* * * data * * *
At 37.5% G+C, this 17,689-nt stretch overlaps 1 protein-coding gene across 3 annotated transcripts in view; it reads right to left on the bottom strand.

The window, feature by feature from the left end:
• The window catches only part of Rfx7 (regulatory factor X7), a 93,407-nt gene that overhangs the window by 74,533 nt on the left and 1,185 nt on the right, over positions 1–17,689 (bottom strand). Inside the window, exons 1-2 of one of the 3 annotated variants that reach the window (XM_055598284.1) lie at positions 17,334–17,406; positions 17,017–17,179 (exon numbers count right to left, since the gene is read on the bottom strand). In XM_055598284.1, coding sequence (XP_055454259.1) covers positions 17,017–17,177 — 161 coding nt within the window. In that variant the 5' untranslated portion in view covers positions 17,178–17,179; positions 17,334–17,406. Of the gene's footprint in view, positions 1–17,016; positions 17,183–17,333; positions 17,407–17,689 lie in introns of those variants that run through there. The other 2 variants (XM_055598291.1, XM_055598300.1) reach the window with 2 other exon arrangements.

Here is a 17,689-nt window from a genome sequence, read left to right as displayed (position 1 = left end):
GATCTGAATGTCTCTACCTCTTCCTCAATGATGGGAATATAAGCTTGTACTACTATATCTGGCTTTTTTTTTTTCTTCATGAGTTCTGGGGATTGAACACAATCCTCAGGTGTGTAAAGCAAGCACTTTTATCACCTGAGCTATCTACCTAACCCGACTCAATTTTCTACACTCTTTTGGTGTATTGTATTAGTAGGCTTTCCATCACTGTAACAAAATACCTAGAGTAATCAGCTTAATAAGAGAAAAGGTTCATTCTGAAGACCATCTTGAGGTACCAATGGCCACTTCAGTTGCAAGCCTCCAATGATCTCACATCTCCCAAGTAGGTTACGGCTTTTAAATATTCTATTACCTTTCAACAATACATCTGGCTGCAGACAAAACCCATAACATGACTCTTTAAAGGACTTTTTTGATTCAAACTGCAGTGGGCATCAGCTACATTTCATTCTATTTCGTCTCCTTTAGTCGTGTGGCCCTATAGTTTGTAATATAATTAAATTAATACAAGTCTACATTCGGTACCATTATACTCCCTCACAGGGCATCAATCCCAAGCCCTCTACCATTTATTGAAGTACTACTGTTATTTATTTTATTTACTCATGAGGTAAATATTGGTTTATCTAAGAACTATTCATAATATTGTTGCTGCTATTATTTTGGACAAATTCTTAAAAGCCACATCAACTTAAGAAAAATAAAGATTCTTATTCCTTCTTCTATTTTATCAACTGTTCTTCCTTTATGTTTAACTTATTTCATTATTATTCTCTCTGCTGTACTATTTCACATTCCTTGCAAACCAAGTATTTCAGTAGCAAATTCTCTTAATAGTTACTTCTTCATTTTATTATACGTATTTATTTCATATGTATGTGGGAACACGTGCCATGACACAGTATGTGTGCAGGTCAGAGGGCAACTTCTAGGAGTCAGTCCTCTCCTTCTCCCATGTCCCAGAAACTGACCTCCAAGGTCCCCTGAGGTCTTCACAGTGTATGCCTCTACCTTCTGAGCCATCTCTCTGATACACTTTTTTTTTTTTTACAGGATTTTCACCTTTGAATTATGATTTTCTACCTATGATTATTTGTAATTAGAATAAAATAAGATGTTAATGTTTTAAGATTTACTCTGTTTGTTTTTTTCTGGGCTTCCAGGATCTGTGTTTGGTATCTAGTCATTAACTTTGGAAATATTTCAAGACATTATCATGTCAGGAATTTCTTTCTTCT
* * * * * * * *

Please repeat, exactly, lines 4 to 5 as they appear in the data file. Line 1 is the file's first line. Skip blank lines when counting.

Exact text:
Here is a 17,689-nt window from a genome sequence, read left to right as displayed (position 1 = left end):
GATCTGAATGTCTCTACCTCTTCCTCAATGATGGGAATATAAGCTTGTACTACTATATCTGGCTTTTTTTTTTTCTTCATGAGTTCTGGGGATTGAACACAATCCTCAGGTGTGTAAAGCAAGCACTTTTATCACCTGAGCTATCTACCTAACCCGACTCAATTTTCTACACTCTTTTGGTGTATTGTATTAGTAGGCTTTCCATCACTGTAACAAAATACCTAGAGTAATCAGCTTAATAAGAGAAAAGGTTCATTCTGAAGACCATCTTGAGGTACCAATGGCCACTTCAGTTGCAAGCCTCCAATGATCTCACATCTCCCAAGTAGGTTACGGCTTTTAAATATTCTATTACCTTTCAACAATACATCTGGCTGCAGACAAAACCCATAACATGACTCTTTAAAGGACTTTTTTGATTCAAACTGCAGTGGGCATCAGCTACATTTCATTCTATTTCGTCTCCTTTAGTCGTGTGGCCCTATAGTTTGTAATATAATTAAATTAATACAAGTCTACATTCGGTACCATTATACTCCCTCACAGGGCATCAATCCCAAGCCCTCTACCATTTATTGAAGTACTACTGTTATTTATTTTATTTACTCATGAGGTAAATATTGGTTTATCTAAGAACTATTCATAATATTGTTGCTGCTATTATTTTGGACAAATTCTTAAAAGCCACATCAACTTAAGAAAAATAAAGATTCTTATTCCTTCTTCTATTTTATCAACTGTTCTTCCTTTATGTTTAACTTATTTCATTATTATTCTCTCTGCTGTACTATTTCACATTCCTTGCAAACCAAGTATTTCAGTAGCAAATTCTCTTAATAGTTACTTCTTCATTTTATTATACGTATTTATTTCATATGTATGTGGGAACACGTGCCATGACACAGTATGTGTGCAGGTCAGAGGGCAACTTCTAGGAGTCAGTCCTCTCCTTCTCCCATGTCCCAGAAACTGACCTCCAAGGTCCCCTGAGGTCTTCACAGTGTATGCCTCTACCTTCTGAGCCATCTCTCTGATACACTTTTTTTTTTTTTACAGGATTTTCACCTTTGAATTATGATTTTCTACCTATGATTATTTGTAATTAGAATAAAATAAGATGTTAATGTTTTAAGATTTACTCTGTTTGTTTTTTTCTGGGCTTCCAGGATCTGTGTTTGGTATCTAGTCATTAACTTTGGAAATATTTCAAGACATTATCATGTCAGGAATTTCTTTCTTCT